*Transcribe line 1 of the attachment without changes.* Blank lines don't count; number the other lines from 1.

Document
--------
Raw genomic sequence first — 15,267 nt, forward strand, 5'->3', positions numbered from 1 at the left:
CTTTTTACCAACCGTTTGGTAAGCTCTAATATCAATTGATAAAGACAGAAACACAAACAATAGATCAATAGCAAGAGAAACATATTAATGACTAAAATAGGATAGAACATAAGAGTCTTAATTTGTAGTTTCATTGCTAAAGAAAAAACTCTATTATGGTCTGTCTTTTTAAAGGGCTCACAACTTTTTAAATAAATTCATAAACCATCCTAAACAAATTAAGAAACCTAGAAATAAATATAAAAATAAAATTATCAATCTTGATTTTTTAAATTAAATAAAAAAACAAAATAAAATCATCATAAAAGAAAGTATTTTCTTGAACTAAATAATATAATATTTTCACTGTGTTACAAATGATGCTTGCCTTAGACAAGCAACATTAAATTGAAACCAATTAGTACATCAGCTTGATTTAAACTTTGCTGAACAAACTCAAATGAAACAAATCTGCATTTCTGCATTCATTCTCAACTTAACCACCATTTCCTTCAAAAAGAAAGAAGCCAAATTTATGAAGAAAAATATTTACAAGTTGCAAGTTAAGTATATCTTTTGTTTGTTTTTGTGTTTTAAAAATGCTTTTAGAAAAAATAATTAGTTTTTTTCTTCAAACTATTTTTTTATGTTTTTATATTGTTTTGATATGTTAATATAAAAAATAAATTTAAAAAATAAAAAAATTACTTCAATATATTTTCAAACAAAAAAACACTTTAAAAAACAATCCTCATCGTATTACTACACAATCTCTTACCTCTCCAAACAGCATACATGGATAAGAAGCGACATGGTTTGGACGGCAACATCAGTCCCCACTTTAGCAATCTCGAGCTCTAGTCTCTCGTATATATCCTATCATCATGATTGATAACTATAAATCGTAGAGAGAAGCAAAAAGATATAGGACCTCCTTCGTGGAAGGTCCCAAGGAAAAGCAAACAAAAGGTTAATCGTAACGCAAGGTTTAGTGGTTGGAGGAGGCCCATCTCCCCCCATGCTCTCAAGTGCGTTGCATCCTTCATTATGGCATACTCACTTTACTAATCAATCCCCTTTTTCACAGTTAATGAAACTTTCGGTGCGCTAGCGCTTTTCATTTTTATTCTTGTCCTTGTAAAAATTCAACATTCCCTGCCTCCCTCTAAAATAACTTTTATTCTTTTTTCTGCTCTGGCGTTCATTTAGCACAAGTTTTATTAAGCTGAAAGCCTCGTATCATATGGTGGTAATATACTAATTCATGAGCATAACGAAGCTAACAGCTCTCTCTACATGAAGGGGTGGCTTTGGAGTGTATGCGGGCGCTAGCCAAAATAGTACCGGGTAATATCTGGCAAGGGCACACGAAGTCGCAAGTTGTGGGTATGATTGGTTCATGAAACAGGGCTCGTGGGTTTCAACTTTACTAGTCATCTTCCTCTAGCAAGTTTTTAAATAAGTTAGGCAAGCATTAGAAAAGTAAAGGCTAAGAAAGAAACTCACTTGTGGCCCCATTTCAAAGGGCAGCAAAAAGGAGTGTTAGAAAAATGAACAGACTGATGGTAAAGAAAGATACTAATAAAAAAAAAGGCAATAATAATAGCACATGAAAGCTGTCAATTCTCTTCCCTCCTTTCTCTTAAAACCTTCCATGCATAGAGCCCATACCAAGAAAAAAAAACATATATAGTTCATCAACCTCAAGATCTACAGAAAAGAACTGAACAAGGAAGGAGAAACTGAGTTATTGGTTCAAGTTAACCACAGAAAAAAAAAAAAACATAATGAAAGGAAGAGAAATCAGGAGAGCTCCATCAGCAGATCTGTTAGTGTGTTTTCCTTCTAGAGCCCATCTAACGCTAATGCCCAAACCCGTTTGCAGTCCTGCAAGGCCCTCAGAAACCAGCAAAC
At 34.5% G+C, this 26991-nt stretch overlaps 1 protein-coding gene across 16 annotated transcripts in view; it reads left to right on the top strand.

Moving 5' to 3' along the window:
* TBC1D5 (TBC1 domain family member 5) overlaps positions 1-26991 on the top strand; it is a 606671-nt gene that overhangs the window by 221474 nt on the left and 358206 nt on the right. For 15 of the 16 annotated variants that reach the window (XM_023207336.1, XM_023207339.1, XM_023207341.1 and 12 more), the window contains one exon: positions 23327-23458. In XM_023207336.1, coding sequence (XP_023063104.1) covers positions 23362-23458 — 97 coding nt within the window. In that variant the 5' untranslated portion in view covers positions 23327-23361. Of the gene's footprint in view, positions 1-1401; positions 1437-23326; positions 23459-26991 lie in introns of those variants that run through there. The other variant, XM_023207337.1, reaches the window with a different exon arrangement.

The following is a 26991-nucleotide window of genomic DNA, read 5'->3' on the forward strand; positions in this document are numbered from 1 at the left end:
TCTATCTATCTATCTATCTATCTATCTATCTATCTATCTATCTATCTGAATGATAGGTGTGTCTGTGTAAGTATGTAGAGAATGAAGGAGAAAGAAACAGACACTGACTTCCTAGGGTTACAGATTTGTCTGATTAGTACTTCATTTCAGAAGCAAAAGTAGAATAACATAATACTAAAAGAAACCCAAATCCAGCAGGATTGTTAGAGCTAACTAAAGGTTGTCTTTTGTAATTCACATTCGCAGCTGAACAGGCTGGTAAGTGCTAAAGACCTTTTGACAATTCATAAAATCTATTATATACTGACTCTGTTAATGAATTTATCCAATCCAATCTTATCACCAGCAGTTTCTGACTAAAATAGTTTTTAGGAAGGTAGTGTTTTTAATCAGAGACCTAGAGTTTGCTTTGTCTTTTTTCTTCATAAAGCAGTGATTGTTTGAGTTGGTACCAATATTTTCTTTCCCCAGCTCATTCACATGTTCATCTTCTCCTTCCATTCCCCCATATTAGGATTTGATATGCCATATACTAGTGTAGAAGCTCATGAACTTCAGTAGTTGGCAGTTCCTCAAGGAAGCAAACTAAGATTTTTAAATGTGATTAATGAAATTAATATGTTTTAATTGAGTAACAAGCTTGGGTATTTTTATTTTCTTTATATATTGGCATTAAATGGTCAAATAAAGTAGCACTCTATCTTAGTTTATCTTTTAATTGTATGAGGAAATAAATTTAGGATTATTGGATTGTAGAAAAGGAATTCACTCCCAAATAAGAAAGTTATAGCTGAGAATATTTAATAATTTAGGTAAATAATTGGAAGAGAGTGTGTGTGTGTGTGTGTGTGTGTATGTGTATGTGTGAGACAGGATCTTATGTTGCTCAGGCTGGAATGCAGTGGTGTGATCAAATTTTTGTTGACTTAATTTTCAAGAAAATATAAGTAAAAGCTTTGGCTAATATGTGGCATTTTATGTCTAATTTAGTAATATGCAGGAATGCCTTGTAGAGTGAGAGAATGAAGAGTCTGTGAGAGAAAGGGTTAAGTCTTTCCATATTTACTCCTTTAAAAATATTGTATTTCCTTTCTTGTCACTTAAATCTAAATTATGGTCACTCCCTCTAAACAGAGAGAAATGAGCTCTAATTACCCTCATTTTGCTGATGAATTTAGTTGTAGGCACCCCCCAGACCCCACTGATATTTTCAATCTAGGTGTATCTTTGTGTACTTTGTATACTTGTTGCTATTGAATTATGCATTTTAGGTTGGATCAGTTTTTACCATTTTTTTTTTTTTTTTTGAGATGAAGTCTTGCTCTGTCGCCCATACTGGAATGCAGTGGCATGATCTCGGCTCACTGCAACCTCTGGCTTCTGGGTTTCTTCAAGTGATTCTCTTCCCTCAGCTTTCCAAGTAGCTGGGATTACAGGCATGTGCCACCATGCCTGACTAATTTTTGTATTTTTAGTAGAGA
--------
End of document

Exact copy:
Raw genomic sequence first — 15,267 nt, forward strand, 5'->3', positions numbered from 1 at the left: